I am also single. As if everything else wasn’t enough. Not much to talk about here. Honestly I’m relieved, which I feel so guilty for, I never realised I wasn’t happy until I realised that. It’s been a few weeks, it is getting easier.

I’ll sign off here. Updates will come later with book progress and Black Lives Matter info as I discover more.


Life doesn’t care

It’s amazing how quickly you can get used to unusual situations. Everything I read online seems to have no other word than “unprecedented” to describe the situation. Don’t get me wrong, the whole pandemic is unprecedented by its literal definition. Two months in though, it’s just life.

Work is calm, a repetitive schedule of training and development. More than I’ve ever had time for before. It is interested, I just feel lucky. Lucky to work for a company that is willing to pay a full wage, even though they’re getting no real work product from me. I have no idea what I would have done if the situation was any different. It doesn’t bear thinking about.

Uni is all quiet, the exam board won’t meet for another few weeks, so results are a while away. Though without any exams I’ll be interested to see what happens on that front. How can you tell someone’s performance without that information? Deeply regret going on holiday. But what can be done, booking so far in advance is not usually a bad move.

Family is weirdly good. We’re talking more than ever, and we have a lot more to say to each other. We’ve been playing games on video calls, strange how doing so little on a weekly basis means we talk more. It’s good to talk.

I’m frustrated by how busy it is outside, I may be lucky in the sense that being introverted has given me a distinct advantage when being told to stay inside, but the level of selfishness I’m seeing by people hanging around in groups is extreme. It seems like Scotland hasn’t been as hard hit as many other countries, but I am worried it will get much worse before it gets better.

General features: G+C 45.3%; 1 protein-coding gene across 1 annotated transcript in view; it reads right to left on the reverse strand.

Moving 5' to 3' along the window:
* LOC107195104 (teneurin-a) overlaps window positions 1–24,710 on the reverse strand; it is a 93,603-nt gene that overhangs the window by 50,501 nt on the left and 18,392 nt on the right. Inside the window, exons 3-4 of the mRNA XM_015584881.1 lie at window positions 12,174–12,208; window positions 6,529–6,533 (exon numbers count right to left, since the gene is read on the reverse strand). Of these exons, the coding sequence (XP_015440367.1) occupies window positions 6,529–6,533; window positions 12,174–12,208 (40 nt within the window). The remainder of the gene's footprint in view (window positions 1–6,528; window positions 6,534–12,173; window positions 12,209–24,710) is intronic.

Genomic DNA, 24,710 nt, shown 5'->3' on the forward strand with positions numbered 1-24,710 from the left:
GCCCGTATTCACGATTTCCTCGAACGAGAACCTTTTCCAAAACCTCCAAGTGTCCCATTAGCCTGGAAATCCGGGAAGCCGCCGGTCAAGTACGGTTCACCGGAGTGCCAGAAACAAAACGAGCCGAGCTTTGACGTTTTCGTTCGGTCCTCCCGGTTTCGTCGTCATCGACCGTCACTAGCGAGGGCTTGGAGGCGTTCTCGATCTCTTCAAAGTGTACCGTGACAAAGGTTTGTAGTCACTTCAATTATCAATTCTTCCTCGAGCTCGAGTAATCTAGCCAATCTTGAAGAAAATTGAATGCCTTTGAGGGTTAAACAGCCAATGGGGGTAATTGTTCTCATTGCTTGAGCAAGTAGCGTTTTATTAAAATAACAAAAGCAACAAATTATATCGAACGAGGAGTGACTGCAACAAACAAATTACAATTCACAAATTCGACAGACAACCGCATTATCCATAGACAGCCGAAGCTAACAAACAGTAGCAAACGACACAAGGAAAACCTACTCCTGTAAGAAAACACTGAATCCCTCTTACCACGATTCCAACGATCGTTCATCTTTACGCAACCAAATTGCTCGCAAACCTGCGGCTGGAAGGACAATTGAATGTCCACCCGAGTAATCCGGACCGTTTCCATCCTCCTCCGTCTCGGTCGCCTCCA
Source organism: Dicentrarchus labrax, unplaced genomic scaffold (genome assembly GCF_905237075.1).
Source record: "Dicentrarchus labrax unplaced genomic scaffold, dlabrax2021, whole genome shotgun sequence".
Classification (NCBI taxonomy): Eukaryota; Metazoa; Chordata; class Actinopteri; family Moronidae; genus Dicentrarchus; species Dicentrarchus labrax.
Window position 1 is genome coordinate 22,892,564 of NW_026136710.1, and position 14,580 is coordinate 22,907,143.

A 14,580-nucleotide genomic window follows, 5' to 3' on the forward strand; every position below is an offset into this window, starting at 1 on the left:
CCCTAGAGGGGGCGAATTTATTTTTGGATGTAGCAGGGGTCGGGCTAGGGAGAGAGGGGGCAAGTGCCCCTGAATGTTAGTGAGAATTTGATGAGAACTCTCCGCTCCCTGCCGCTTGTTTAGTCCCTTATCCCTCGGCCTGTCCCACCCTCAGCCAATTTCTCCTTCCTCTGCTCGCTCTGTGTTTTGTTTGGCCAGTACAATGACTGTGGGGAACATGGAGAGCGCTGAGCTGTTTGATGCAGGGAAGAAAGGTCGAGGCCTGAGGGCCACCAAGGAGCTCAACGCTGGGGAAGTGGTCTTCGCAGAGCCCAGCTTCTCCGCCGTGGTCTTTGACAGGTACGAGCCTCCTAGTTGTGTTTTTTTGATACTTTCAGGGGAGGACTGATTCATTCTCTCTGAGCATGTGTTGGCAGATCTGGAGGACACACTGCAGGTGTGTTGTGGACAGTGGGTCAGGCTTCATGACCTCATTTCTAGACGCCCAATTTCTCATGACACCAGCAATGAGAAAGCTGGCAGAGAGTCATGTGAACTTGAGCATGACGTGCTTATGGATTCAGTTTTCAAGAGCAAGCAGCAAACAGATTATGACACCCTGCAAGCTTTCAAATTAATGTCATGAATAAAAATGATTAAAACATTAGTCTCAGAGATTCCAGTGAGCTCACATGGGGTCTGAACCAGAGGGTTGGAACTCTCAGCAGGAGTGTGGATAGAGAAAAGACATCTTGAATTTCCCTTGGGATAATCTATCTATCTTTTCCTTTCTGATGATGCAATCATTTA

Signing off for now, see y’all in another few weeks.


Hello lockdown world!

Interesting times. I have been cooped up long enough at home that I am now becoming a different person. This new person likes Fifa. Not only that, he is good at it.

He cooks. Much better and in much more variety, starting out from re-creating all the fast food items that are not currently available, now to making them much healthier and creating new dishes he would never have done before.

He also has an indoor workout routine, nothing too fancy, no tools or other gizmos, but more exercise more consistently than anything in the last few years. He takes joy in it. No, he takes pride in it. It makes him happy to know that he is taking better care of himself.

He still plays games, Magic: The Gathering will never truly fall to the wayside, and being the DM for his Dungeons and Dragons group brings more happiness on a weekly basis than almost anything else.

He talks to his family more, twice a week, rather than one short call on a Sunday. This is more of an appreciation thing, but then the adage is “Absence makes the heart grow fonder.” How funny that more than five years in different countries didn’t enforce that, though now we are an hour away, it’s further than it has been before.